Biographers are born worriers, teasing out the significance of obscure details in a ceaseless quest for insights into their elusive subjects. In this sparkling piece of literary cloisonne, Michael Holroyd proves himself a worrier extraordinary. Not content with having given us Basil Street Blues, his family memoir published in 1999, he has written a companion volume that seeks to address inadvertent half-truths and omissions that have since come to light.
It begins with a reprise about his father, who featured in the earlier text as a dis-appointed man. Holroyd subsequently found a set of the old man's designs for the Lalique glass lights he once sold. These sketches showed a younger, more optimistic personality that his son felt he had failed to get into focus. He set about making amends.
Thus Holroyd introduces an important theme - the tenuousness of accounts of people's lives, whether by themselves or by others, particularly biographers. This resurfaces after the demise of his unmarried aunt Yolande. She had appeared in Basil Street Blues as a querulous individual, more interested in dogs than people. In death she becomes more sympathetic, as Holroyd is forced to reassess her uneventful life against the backdrop of his dealings with the bureaucracy of bereavement - the funeral, the civil registration and, appallingly, the bank that insists on calling him by the wrong name.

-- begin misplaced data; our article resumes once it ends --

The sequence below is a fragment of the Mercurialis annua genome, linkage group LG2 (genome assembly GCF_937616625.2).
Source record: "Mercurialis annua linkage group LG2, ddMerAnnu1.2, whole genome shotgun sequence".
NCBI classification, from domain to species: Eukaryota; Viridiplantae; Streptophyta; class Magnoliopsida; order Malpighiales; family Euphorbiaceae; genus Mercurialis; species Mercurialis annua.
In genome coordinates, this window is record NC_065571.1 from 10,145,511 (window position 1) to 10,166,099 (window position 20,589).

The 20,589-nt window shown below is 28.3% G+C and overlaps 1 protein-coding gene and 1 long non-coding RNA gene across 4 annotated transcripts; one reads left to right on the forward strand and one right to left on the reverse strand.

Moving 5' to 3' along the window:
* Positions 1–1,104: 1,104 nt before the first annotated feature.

The details are often mundane, but these, Holroyd implies, are the building blocks of biography. Then he pores over his aunt's papers - a process with marked similarities to, and differences from, his usual business of reading a dead author's letters in, say, the British Library.
Aunt Yolande's great love in the 1930s was a military man called Haselhurst, who claimed to be an Old Etonian. Holroyd, meticulously employing the tricks of the biographer's trade, discovers that he was nothing of the sort. He was the son of a journeyman from Beverley and had been educated at Hull Municipal Technical College. And there was a similar dissimulation in the case of Agnes Babb, the Becky Sharp figure for whom Holroyd's grandfather left his family.
This is a subtle essay on the art of biog-raphy. While authors such as Andrew Motion have tried to vitalise the genre by fictionalising real lives, Holroyd is a traditionalist who seeks to combine sleuthing after the facts with passion. His approach is democratic in its basic premise that even the most ordinary lives incorporate interesting secrets. As he neatly points out, only a difference of imagination determines whether these facts and fantasies come out as history or fiction.
In the midst of all this comes Holroyd's fond evocation of his former lover, the author Philippa Pullar. She was beautiful, entrancing and intelligent, if rather theatrical - one of those characters carried away with the 1960s ethos of freedom, even after it had passed its sell-by date. Only the phases of the moon would prevent her from sleeping with trades-men if she needed odd jobs done. It seems sadly predictable that she was taken in by Sai Baba, one of the more dubious Indian gurus.
But she clearly had excellent points. She attracted devoted friends, and even won over Holroyd's wife, Margaret Drabble, who came to know her later in life.
Is this the last word on Pullar? Probably not, but it shows that biographers can find an honourable, artful and more or less truthful middle way between the two extremes that Holroyd says besets them - between "passionate involvement that lures them into sentimentality, and his-torical detachment with its arid wastes of information".
Andrew Lycett's most recent book is Dylan Thomas: a new life (Weidenfeld & Nicolson)